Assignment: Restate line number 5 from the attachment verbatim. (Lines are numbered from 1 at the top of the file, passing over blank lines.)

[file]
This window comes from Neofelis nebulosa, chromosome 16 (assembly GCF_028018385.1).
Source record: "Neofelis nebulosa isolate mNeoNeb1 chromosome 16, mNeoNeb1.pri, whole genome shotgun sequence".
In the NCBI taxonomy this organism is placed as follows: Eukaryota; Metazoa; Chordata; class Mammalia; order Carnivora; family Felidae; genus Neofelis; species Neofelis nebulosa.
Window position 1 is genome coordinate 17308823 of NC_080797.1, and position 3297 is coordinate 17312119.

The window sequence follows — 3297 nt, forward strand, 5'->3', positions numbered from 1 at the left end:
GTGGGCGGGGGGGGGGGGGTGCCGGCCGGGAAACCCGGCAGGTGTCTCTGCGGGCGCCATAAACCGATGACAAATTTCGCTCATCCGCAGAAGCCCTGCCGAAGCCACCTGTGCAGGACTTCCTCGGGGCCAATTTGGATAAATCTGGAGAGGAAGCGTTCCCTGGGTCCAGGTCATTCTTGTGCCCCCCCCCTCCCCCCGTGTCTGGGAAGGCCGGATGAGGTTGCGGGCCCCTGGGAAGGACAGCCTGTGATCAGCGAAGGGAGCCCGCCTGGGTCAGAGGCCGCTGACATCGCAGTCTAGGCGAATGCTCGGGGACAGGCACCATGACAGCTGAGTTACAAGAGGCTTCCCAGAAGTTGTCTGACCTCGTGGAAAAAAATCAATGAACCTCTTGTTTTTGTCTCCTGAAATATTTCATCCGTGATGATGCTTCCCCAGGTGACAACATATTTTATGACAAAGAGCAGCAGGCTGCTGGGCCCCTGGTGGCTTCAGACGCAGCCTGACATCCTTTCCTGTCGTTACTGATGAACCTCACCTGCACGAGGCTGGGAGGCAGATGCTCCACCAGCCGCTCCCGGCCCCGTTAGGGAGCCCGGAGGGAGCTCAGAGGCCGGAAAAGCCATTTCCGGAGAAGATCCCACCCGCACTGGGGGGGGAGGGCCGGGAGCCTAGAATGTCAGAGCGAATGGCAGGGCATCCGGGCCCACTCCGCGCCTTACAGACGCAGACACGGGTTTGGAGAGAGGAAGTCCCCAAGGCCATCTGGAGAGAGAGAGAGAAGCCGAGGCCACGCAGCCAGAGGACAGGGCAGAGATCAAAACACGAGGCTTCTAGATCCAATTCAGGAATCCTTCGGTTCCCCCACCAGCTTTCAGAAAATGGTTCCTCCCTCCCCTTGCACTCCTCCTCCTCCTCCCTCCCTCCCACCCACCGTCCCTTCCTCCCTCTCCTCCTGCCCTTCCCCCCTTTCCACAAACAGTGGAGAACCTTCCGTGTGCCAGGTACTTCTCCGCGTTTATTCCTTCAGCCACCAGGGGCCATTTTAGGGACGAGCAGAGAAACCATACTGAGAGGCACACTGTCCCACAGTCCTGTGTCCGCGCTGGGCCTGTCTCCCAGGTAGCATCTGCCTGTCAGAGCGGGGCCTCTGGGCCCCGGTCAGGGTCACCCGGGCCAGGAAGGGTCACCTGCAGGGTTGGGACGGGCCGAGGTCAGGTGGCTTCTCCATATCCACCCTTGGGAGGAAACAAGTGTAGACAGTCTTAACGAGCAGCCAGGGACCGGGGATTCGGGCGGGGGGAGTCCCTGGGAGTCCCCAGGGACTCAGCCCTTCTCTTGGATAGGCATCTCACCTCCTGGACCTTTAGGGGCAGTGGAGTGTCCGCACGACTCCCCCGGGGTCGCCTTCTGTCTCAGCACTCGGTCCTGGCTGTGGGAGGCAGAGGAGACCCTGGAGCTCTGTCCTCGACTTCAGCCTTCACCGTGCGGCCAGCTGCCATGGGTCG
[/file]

The window sequence follows — 3297 nt, forward strand, 5'->3', positions numbered from 1 at the left end: